Today was our first day of classes, and the beginnings of this year's 2015-2016 Humanities 7 class coming together as a community. As always, we began with Jonathan London's wonderful jazz poem "Hip Cat" with its theme of "Do what you love to do and do it well." These kids, at least some of them, have definitely figured out already that learning is a process, something at which you might steadily improve but also something that involves challenges and roadblocks and stuckness. Equally important, they view that kind of attitude as fundamental to who our school is.
I heard lots of positive, happy comments about the notion that independent reading is truly free choice, and about the similar notion that they can write in any genre about anything they choose for independent writing. "What about unit work?" asked one student. "What are we going to learn?" It's a moment that happens almost every year, and one I love. "I don't know yet," I said, "because I don't get to decide. Your questions do. We'll build units around your questions." I explained the process, made sure I'd answered all the follow-up questions they wanted to ask, and prepared to move on to the next activity.
Also a ritual of the first day most every year, this is the moment I ask them, "What does a good teacher do?" We do a think-pair-share - they brainstorm ideas, share and discuss them in groups of two (or three), and then share them with the class. I use this list as a guide six times a year when they assess me. Here's what they came up with:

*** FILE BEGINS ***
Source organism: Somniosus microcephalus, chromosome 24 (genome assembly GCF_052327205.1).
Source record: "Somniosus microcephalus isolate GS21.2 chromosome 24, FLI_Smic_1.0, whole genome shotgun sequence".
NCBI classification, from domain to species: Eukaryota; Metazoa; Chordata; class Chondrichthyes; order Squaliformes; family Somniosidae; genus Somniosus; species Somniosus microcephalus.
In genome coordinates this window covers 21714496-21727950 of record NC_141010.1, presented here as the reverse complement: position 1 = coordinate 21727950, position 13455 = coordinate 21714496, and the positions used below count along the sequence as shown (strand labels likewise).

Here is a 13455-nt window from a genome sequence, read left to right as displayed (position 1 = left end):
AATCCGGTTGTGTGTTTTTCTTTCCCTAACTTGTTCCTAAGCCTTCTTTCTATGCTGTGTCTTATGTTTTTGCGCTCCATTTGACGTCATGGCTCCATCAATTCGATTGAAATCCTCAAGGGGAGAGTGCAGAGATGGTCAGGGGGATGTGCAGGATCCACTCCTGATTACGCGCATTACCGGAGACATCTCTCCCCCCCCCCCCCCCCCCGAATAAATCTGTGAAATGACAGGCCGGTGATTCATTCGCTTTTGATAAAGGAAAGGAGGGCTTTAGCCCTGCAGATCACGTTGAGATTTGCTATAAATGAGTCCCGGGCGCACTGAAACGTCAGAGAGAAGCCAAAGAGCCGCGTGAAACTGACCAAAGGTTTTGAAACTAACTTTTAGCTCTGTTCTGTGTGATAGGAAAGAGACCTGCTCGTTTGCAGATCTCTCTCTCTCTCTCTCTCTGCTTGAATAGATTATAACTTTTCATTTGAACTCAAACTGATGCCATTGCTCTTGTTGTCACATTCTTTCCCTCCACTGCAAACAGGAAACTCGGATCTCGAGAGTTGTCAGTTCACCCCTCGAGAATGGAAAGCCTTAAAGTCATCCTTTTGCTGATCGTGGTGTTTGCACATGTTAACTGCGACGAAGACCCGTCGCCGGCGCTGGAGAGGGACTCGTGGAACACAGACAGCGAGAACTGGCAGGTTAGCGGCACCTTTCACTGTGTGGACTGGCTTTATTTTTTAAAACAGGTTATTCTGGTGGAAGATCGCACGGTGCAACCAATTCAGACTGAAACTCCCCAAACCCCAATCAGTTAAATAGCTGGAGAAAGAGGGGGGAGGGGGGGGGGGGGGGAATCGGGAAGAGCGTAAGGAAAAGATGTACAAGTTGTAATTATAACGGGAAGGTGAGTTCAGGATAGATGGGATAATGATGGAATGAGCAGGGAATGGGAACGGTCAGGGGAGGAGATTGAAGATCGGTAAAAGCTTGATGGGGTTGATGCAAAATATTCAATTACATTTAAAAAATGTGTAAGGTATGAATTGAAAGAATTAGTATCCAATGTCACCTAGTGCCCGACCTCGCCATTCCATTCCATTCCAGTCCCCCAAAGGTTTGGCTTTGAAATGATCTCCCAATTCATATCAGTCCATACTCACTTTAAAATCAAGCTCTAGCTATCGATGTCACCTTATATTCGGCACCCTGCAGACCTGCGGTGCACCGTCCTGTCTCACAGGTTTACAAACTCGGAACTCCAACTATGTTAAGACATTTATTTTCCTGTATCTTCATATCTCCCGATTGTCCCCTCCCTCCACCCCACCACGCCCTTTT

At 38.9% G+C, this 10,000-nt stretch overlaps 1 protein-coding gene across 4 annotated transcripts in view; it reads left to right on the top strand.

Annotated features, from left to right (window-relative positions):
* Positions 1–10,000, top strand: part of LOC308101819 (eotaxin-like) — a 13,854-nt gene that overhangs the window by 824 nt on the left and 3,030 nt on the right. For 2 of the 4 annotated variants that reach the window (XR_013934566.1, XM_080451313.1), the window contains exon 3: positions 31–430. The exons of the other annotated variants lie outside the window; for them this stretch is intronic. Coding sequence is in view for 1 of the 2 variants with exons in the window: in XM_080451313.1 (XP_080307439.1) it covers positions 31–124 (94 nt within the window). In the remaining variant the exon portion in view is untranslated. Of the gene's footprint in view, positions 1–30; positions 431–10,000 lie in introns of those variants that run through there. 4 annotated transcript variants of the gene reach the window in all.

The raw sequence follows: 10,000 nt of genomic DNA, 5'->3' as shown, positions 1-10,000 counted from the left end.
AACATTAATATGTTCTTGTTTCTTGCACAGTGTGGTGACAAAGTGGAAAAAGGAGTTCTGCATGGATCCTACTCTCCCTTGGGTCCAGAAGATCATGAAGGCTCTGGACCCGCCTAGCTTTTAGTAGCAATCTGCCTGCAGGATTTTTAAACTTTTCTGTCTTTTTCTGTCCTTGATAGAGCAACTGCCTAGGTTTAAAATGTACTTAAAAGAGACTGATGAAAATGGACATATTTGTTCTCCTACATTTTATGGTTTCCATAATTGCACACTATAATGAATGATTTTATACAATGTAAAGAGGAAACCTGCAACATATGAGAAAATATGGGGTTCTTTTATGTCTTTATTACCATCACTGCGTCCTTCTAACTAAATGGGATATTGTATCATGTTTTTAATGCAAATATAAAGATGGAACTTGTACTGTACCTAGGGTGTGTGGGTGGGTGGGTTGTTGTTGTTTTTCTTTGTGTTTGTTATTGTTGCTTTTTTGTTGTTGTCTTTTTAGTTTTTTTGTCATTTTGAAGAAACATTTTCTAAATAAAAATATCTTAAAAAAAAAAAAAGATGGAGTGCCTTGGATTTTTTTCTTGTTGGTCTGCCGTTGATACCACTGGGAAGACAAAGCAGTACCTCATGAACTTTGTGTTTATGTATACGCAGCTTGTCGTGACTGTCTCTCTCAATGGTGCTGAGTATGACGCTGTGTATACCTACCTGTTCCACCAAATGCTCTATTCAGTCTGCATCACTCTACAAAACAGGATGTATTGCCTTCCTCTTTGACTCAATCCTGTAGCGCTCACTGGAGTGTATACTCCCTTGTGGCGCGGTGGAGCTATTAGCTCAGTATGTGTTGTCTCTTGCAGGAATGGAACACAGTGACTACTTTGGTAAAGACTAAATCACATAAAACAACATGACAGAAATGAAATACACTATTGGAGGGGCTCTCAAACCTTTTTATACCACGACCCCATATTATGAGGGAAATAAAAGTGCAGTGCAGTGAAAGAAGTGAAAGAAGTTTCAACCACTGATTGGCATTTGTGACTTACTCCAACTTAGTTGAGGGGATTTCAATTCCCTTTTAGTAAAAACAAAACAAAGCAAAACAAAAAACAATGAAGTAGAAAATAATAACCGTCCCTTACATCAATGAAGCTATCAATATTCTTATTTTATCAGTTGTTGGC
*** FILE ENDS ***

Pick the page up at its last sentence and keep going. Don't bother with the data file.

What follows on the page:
balances easy and hard (in between)
introduces new concepts in a way that is easy to understand
is respectful toward students
respects and accepts everyone's opinion
gives every student a chance to prove they're responsible
doesn't give so much homework that it's too much to do in one night
is strict about work (about getting it done) but is not mean and scary
offers extra help to students that need it
makes time for students to ask questions
doesn't discard any ideas that a student gives them
lets you have opinions on what you should learn throughout the year (personal interests and opinions and ideas)
gives everyone time to voice their opinion
respects individual ways of learning and tries new ways for the students to learn
splits their time evenly among everyone
lets kids give their ideas and help build the curriculum
loves their students
is not too specific about certain details - focuses on what really matters
has a balance between different types of activities
It's a strong list, with many ideas I've heard before, many ideas rephrased and reframed compared to the past, and a few ideas I hadn't really seen before. It gives me something to think about.
All in all, it was a first day full of promise and hope. What more could I ask for?!
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